Our Internal Warrior

Whenever life becomes challenging, my first impulse is to flee. Maybe it’s because I’m a Sagittarius. I read a meme recently where Sags described having to-go bags packed at all times “just in case.” They are ready to jet off somewhere at the drop of a hat. I don’t have a literal to-go bag, but I do have a figurative one.

As soon as I encounter a difficult situation, I fantasize about moving to Europe, or back in with my parents, or at the very least hiding under my bedcovers. The universe though is the best and worst kind of parent because instead of allowing me to run away from experiences, it forces me to confront them.

Several years ago when I had an extreme sensitivity to noise, I moved from place to place looking for my quiet, peaceful Shangri-La. It’s a little more complicated than that because some of my housing situations turned sour and necessitated I leave, but in essence I searched and searched for a great place to live. I even went so far as to move to the middle of nowhere Missouri, but even there I was plagued by noise.

If you know yoga, you’ll get the joke — this person is performing warrior pose. Photo by Tim Foster on Unsplash

What finally squelched the problem is I built up my warrior self. I stopped turning into a meek mouse when I heard loud music. I stopped covering my ears wishing I could escape to somewhere else. To be fully transparent, all along I confronted people, telling them to turn down their music. I called the cops on my neighbor multiple times to complain about noise. I did all the things people told me to do, but the music kept playing.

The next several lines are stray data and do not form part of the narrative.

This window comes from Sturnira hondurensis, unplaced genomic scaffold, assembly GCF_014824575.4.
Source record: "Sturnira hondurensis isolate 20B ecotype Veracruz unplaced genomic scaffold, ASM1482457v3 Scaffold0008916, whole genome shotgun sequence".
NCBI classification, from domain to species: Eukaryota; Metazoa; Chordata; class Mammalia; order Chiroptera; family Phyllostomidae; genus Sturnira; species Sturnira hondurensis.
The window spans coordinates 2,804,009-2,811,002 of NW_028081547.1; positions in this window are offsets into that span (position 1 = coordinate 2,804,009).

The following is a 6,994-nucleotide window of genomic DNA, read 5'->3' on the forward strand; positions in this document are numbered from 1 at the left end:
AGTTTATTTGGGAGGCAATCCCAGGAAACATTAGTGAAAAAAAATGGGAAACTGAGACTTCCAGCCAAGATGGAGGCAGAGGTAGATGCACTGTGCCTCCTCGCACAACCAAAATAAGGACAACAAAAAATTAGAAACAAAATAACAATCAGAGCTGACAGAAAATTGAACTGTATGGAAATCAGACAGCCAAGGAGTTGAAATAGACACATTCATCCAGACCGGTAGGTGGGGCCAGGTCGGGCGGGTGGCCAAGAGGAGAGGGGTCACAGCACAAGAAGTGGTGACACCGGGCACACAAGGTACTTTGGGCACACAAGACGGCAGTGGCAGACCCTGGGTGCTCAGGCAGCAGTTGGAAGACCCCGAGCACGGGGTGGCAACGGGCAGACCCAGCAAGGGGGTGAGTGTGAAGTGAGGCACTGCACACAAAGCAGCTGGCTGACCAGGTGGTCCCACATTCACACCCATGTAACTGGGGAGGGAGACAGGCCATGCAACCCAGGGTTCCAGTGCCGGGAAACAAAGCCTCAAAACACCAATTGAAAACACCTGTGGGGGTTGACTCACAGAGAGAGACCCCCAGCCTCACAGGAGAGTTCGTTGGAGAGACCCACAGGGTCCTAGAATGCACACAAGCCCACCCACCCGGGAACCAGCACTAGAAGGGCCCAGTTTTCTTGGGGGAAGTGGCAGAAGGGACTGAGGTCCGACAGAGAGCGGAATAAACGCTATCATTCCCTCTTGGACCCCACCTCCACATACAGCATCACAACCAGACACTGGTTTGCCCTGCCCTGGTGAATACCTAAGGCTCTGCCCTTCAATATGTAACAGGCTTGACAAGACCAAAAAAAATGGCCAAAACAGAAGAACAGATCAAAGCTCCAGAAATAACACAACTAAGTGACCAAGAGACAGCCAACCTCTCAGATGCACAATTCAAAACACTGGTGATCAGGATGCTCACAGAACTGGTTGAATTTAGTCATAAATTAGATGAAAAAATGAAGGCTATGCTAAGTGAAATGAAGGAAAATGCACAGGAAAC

On some level I think people didn’t respect me when I knocked on their door and said, “Turn down your music,” because they sensed I didn’t have any bite to back up my bark. They could tell if they pushed even a little I’d cower in fear and turn into a victim. Through therapy I have learned to hold my ground, to say no and mean it not only with my words, but with my vibration, and that’s when the music stopped.

Not turning into a victim is a lesson I continue to learn because it’s still my first impulse. Not being a victim is something supported by my spiritual teacher who wants me to be brave and to fight. He said, “Life is fight. Life is the constant fight against belligerent forces.” Later on he said, “No one can be victorious without fight: Victory without struggle is unthinkable.”

That means there’s no easy way out. That means I can’t hide under my covers and pretend things aren’t happening. It means I’ll never be victorious if I keep withdrawing from the world, thinking I can escape life’s problems. The hard truth is there’s no escape. The sooner I remember that, the easier life will be.

I dream of a world where we recognize we can’t run away from our problems. A world where we realize we have to stay and fight the hard battles. A world where we assert ourselves with strength and determination embodying our inner warriors.

Another world is not only possible, it’s probable.

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